15Biographer Joan Schenkar told a Fordham University audience on Feb. 3 that she delved into “the most dangerous imagination in the last half of the 20th century” when she undertook a lengthy biography of the late novelist Patricia Highsmith.
In a talk sponsored by Fordham’s creative writing program, Schenkar painted a portrait of Highsmith, author of The Talented Mr. Ripley, as a woman of “volatile definition”—a prolific, talented writer who was eccentric, had a split personality and lived an unconventional, ambivalent life. Schenkar said that Highsmith, a lesbian, grew up imagining herself a boy, and often dreamed of murdering her stepfather.
In doing research for the book, Schenkar found that Highsmith frequently used the exact locales where she had been intimate with her many lovers as the sites for her fictional murder scenes.
“She was a woman who fulfills every definition of the word perverse,” said Schenkar, author of The Talented Miss Highsmith: The Secret Life and Serious Art of Patricia Highsmith (St. Martins, 2009). “She loved what she hated and hated what she loved.”
Highsmith wrote more than 20 books, including five Ripley novels and the murder suspense novel, Strangers on a Train. The duality of many of Highsmith’s characters, Schenkar said, took seed during her job writing comic book scripts for superheros with alter egos, during the 1940s and 1950s.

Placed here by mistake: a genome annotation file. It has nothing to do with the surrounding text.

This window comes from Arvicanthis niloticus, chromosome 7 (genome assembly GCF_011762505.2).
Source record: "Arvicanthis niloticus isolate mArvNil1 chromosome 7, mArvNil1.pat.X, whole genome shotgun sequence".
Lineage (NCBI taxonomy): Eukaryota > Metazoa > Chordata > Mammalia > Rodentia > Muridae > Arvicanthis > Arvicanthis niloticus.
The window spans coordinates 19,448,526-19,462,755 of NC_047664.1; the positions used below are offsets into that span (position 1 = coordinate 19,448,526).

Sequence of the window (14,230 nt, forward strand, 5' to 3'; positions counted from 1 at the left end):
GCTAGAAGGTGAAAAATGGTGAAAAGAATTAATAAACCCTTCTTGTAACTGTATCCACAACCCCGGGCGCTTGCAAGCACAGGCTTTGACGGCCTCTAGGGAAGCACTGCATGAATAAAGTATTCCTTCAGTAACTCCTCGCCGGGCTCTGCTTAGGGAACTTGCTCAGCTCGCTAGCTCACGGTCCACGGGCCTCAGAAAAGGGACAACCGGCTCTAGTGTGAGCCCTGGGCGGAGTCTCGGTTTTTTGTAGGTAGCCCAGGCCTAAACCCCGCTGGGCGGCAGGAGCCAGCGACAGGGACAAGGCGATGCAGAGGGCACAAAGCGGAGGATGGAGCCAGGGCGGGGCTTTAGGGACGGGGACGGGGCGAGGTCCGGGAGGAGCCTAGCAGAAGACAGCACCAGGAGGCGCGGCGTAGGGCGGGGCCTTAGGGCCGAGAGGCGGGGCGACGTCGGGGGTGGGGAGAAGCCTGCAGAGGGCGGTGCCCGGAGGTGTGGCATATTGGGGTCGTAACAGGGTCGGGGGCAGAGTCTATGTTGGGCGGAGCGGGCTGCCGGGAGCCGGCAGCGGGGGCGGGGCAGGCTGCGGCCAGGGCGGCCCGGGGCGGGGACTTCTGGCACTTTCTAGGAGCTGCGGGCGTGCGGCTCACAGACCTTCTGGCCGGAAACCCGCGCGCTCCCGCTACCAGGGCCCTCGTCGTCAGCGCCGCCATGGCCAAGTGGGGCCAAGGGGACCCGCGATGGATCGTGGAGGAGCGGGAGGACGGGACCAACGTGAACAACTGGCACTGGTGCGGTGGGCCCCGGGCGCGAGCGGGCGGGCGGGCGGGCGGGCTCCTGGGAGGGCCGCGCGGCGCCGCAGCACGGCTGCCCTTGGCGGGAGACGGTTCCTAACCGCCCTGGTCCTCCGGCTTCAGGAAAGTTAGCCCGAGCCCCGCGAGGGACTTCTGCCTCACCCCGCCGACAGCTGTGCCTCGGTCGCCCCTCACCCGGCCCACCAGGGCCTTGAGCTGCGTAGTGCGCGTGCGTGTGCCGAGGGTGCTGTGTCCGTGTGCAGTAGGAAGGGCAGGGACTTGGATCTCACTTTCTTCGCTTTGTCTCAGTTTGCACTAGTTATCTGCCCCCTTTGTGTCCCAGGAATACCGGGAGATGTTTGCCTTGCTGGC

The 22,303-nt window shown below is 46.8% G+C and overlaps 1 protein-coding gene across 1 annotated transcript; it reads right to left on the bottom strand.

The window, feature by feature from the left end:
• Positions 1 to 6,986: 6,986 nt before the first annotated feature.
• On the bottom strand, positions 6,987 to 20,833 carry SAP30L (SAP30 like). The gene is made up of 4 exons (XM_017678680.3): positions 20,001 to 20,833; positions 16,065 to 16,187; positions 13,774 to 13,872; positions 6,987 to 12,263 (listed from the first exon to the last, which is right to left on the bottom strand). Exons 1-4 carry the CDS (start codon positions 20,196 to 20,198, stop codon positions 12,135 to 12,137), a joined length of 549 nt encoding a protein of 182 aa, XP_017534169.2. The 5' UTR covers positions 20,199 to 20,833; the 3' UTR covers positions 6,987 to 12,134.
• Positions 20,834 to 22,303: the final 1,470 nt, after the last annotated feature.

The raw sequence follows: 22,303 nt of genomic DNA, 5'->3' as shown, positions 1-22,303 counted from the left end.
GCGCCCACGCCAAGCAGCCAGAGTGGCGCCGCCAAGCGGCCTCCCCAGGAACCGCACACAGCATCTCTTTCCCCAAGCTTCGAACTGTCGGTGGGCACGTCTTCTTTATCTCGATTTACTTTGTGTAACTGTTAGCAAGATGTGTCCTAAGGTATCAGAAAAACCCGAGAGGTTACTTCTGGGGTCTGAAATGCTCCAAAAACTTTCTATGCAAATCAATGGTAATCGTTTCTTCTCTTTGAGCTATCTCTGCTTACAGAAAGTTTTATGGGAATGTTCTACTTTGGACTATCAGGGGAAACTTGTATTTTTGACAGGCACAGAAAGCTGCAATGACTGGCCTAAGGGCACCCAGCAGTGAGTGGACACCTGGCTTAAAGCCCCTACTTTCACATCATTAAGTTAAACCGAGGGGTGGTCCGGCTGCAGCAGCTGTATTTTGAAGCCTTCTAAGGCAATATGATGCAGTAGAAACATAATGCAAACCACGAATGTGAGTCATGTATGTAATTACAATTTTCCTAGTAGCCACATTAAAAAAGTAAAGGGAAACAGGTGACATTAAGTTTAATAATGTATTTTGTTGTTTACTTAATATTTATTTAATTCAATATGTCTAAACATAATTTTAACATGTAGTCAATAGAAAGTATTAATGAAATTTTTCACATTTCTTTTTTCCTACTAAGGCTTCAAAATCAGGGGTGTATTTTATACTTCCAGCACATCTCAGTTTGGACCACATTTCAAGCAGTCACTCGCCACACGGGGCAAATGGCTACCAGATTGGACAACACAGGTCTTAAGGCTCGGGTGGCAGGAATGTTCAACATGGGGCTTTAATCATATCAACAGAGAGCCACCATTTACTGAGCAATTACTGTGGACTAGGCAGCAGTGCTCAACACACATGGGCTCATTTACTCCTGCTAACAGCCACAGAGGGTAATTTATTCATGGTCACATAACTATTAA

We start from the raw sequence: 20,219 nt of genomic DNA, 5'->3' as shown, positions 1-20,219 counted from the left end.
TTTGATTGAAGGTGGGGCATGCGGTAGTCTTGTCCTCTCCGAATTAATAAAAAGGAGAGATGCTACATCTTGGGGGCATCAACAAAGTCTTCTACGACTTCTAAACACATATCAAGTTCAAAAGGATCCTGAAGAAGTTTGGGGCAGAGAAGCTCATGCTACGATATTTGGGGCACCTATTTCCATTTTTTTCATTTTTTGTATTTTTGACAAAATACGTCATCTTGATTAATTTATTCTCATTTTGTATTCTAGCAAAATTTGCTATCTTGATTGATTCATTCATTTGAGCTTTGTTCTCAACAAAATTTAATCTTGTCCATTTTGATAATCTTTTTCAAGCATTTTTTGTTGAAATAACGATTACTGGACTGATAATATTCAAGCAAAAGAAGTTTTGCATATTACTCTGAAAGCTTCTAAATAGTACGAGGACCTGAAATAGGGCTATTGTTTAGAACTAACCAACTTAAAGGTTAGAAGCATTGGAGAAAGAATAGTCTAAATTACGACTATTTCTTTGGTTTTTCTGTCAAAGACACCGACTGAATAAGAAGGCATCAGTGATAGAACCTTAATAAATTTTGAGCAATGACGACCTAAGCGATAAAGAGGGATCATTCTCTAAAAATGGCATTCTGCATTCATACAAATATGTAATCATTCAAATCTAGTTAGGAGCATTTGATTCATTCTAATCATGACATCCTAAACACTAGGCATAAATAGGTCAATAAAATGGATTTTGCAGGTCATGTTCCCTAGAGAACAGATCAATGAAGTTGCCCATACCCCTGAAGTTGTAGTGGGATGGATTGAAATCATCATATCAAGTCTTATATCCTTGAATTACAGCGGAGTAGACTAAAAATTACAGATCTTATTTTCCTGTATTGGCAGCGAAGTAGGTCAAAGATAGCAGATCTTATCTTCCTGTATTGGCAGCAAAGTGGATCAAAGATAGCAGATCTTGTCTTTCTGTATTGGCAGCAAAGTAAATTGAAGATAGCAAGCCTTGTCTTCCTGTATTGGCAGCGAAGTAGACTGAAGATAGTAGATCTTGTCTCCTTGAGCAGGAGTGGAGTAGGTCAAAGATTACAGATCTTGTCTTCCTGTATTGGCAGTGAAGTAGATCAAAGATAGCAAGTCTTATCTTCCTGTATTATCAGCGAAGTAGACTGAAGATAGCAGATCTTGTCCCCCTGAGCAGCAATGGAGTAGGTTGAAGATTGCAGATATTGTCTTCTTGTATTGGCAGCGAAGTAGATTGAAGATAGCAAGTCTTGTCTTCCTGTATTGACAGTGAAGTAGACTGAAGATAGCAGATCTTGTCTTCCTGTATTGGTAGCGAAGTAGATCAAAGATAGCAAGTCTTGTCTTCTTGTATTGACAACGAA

After some success with Strangers, Highsmith moved to Europe, where she involved herself in many turbulent relationships and traveled as a means of changing her experience.
The bizarre author also had a passion for snails as pets, said Schenkar, and maintained a collection of some 300 of them. When she traveled, she carried them in cottage cheese cartons and even took them out for her own amusement while she dined in public.
Schenkar attributed the lack of American success of Highsmith’s novels to her expatriate status and to her dark themes, which scorned and mimicked the “American dream” so predominant in the post-war culture. Her novels, best-sellers in Europe, gained more notoriety in the United States following the 1999 movie release of The Talented Mr. Ripley, starring Matt Damon.
Although this was not Schenkar’s first biography, the book was unique in its non-chronological, non-linear design, said the author. Schenkar devoted each chapter to a particular theme or obsession in Highsmith’s life and work because she felt that chronology could not capture Highsmith’s “extreme character.”
“She was one of those people who was outside of definition, which is why she is so interesting,” said Schenkar. “I had to expand my own imagination to comprehend her life.”